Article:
NOTE: Coming later in the year, will be an option to add this entry to your Web Add-in Manifest file the way you can with Excel and Word. 
NOTE: This is all covered in the latest Office add-ins community call.

easyEws Updated to 1.0.20

This was more than a patch this time. It was a minor update to two functions:

  • sendMailItem
  • sendPlainTextEmailWithAttachment

There was an issue reported (#12) where the sendMailItem function was not working in IE11. This was because it was created to take an inline object (ES6). Well on IE11 (which only supports ES5), it broke.

So, I fixed sendMailItem to support ES5 and also took the opportunity to add two often requested features of this function:

  • It will now allow you to submit HTML body content or Text. It will also parse the HTML for you if you submit it as is.
  • It will also now allow you to send both file attachment (new), and mail item attachments (original).

Please see the documentation for more information on the updates to this function: https://github.com/davecra/easyEWS#sendMailItem

Also I updated the sendPlainTextEmailWithAttachment function. Under the covers this uses the sendMailItem function. So I had to update it to use the new format so it would work as well. There was no change to it’s features/functionality however.

I did not get to the last item I have had requests for:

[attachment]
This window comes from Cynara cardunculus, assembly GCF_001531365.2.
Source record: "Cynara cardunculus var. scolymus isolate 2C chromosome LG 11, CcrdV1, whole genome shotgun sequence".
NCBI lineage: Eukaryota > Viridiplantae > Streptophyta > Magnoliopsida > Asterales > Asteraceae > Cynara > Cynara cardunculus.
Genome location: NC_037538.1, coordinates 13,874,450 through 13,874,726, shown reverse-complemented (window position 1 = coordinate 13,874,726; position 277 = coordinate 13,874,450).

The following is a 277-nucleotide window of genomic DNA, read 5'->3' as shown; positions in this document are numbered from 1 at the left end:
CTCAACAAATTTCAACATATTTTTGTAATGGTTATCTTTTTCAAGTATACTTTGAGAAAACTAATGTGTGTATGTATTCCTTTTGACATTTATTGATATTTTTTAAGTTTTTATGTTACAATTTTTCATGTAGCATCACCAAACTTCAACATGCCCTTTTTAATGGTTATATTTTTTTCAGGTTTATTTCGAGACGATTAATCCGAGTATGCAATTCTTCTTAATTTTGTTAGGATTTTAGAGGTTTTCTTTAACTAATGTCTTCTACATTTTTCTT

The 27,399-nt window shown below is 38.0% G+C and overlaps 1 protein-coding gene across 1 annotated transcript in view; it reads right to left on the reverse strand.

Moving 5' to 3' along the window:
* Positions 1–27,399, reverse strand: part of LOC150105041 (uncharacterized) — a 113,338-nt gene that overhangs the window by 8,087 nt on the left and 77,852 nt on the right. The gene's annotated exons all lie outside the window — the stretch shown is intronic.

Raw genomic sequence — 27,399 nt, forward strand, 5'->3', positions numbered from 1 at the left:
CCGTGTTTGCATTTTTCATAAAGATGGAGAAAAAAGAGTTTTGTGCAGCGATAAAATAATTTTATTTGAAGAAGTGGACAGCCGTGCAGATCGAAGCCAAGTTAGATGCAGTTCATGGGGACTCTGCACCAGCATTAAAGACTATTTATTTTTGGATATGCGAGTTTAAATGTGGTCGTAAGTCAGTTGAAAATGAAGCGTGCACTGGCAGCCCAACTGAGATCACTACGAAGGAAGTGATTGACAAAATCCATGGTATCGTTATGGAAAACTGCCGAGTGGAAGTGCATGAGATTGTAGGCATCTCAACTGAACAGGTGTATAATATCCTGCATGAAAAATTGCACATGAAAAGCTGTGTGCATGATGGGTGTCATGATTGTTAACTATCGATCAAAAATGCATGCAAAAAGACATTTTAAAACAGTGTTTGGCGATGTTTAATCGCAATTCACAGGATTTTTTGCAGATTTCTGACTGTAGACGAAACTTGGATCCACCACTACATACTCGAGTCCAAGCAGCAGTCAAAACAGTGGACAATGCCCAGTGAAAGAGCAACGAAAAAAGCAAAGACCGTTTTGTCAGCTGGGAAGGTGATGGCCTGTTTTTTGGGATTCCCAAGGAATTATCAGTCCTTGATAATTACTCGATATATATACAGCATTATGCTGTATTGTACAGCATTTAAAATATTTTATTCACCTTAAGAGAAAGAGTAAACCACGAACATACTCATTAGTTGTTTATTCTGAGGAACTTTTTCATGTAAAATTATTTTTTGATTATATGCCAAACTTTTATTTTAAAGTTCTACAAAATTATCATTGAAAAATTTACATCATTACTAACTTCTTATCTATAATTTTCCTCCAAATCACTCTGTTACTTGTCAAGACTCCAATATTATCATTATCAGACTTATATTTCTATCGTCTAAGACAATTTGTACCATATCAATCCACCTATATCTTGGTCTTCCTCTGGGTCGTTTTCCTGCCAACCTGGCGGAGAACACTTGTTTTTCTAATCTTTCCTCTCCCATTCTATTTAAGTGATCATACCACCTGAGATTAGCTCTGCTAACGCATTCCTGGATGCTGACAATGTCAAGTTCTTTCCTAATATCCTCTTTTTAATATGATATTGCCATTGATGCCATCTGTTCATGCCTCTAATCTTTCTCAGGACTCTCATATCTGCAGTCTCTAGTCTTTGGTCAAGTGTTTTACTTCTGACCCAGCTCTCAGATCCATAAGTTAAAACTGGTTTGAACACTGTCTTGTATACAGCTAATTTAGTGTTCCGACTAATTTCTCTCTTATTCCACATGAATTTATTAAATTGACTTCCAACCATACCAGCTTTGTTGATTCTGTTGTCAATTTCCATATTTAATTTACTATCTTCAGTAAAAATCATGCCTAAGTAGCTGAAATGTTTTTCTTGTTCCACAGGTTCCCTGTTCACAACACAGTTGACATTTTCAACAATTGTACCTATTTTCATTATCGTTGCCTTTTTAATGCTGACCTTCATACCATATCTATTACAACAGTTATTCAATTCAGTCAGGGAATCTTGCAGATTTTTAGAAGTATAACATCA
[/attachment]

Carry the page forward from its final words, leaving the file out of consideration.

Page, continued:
• ability to specify recipients as To/CC/BCC. I will update this at some future date. Also, please let me know if you would like to see this.

Overall, the goal is to have the sendMailItem() function be a full multi-purpose function at some point. It is almost there, but please keep the suggestions coming.

easyEws v1.0.19 Released

There were a couple small bug fixes in the splitGroupsRecursivelyAsync() function. Thank you to Jack for making me aware of the issue as it has now been corrected.

The CDN to the latest versioned instance of the library:

https://cdn.jsdelivr.net/npm/easyews/easyEws1.0.19.js

Here is a link to my GitHub:

https://github.com/davecra/easyEWS

And it is also able to be installed from NPM with the command:

npm install easyews

OfficeJS: Get the current user’s Username

While working on a customers proof of concept, we determined that we needed to know who the current user opening the add-in is. In most scenarios where there is a Store Add-in, you have the user log in. But we are in a enterprise environment, have an embedded taskpane and did not want to nag the user every single time they opened the document.

Outside of the BETA API set, there actually is not a way to do this in Word, Excel and PowerPoint. In the current BETA API (soon to be released), is the new Single sign-on (SSO) API. Detailed here:

https://docs.microsoft.com/en-us/office/dev/add-ins/develop/sso-in-office-add-ins

I know, I know… you do not want to have to have the user sign-on and neither did we. But actually you do not need to. You make a call to getAccessToken() – after you have gone through the rather complex process of setting up your application in Azure AD – and in the returned token is the user information. Here is all you need for code to get to the username:

export async function getUserName() {
try {
let tokenData = await OfficeRuntime.auth.getAccessToken({ allowSignInPrompt: false, forMSGraphAccess: true });
var parts = tokenData.split(".");
var token = JSON.parse(atob(parts[1]));
return token.preferred_username;
}
catch (exception) {
console.log(exception.message);
}
}